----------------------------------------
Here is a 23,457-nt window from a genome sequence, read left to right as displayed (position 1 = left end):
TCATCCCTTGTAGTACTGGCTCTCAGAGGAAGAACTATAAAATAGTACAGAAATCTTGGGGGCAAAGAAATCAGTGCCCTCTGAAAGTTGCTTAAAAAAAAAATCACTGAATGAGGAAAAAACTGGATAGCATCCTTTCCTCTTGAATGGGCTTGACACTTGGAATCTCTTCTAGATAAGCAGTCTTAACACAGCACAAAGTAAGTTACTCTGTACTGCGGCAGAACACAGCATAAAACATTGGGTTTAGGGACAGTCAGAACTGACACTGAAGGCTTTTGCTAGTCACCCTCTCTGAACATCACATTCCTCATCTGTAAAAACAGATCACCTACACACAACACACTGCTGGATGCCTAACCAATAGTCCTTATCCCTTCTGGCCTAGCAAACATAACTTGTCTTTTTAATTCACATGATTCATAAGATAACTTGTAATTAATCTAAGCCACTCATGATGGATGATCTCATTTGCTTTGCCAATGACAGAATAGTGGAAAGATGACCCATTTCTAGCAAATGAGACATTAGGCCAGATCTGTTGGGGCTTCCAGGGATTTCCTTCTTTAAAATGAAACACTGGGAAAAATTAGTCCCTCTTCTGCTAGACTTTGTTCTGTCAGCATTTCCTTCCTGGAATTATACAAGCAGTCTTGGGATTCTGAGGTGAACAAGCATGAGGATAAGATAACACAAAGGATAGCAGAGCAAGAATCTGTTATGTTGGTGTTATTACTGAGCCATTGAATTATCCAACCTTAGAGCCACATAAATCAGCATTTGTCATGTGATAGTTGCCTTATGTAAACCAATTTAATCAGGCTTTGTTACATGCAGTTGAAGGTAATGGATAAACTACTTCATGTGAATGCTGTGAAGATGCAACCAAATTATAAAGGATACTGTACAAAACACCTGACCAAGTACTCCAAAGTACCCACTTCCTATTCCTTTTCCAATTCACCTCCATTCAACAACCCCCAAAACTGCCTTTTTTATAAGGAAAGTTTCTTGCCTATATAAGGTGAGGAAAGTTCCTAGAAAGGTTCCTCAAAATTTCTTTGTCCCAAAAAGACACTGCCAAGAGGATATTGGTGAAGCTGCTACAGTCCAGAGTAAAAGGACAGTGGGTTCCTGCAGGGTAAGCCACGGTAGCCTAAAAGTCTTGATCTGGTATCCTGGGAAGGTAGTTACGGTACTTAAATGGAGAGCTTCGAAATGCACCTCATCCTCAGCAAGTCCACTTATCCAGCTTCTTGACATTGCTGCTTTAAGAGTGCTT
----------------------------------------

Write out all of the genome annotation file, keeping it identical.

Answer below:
Here is a 23,457-nt window from a genome sequence, read left to right as displayed (position 1 = left end):
TCATCCCTTGTAGTACTGGCTCTCAGAGGAAGAACTATAAAATAGTACAGAAATCTTGGGGGCAAAGAAATCAGTGCCCTCTGAAAGTTGCTTAAAAAAAAAATCACTGAATGAGGAAAAAACTGGATAGCATCCTTTCCTCTTGAATGGGCTTGACACTTGGAATCTCTTCTAGATAAGCAGTCTTAACACAGCACAAAGTAAGTTACTCTGTACTGCGGCAGAACACAGCATAAAACATTGGGTTTAGGGACAGTCAGAACTGACACTGAAGGCTTTTGCTAGTCACCCTCTCTGAACATCACATTCCTCATCTGTAAAAACAGATCACCTACACACAACACACTGCTGGATGCCTAACCAATAGTCCTTATCCCTTCTGGCCTAGCAAACATAACTTGTCTTTTTAATTCACATGATTCATAAGATAACTTGTAATTAATCTAAGCCACTCATGATGGATGATCTCATTTGCTTTGCCAATGACAGAATAGTGGAAAGATGACCCATTTCTAGCAAATGAGACATTAGGCCAGATCTGTTGGGGCTTCCAGGGATTTCCTTCTTTAAAATGAAACACTGGGAAAAATTAGTCCCTCTTCTGCTAGACTTTGTTCTGTCAGCATTTCCTTCCTGGAATTATACAAGCAGTCTTGGGATTCTGAGGTGAACAAGCATGAGGATAAGATAACACAAAGGATAGCAGAGCAAGAATCTGTTATGTTGGTGTTATTACTGAGCCATTGAATTATCCAACCTTAGAGCCACATAAATCAGCATTTGTCATGTGATAGTTGCCTTATGTAAACCAATTTAATCAGGCTTTGTTACATGCAGTTGAAGGTAATGGATAAACTACTTCATGTGAATGCTGTGAAGATGCAACCAAATTATAAAGGATACTGTACAAAACACCTGACCAAGTACTCCAAAGTACCCACTTCCTATTCCTTTTCCAATTCACCTCCATTCAACAACCCCCAAAACTGCCTTTTTTATAAGGAAAGTTTCTTGCCTATATAAGGTGAGGAAAGTTCCTAGAAAGGTTCCTCAAAATTTCTTTGTCCCAAAAAGACACTGCCAAGAGGATATTGGTGAAGCTGCTACAGTCCAGAGTAAAAGGACAGTGGGTTCCTGCAGGGTAAGCCACGGTAGCCTAAAAGTCTTGATCTGGTATCCTGGGAAGGTAGTTACGGTACTTAAATGGAGAGCTTCGAAATGCACCTCATCCTCAGCAAGTCCACTTATCCAGCTTCTTGACATTGCTGCTTTAAGAGTGCTT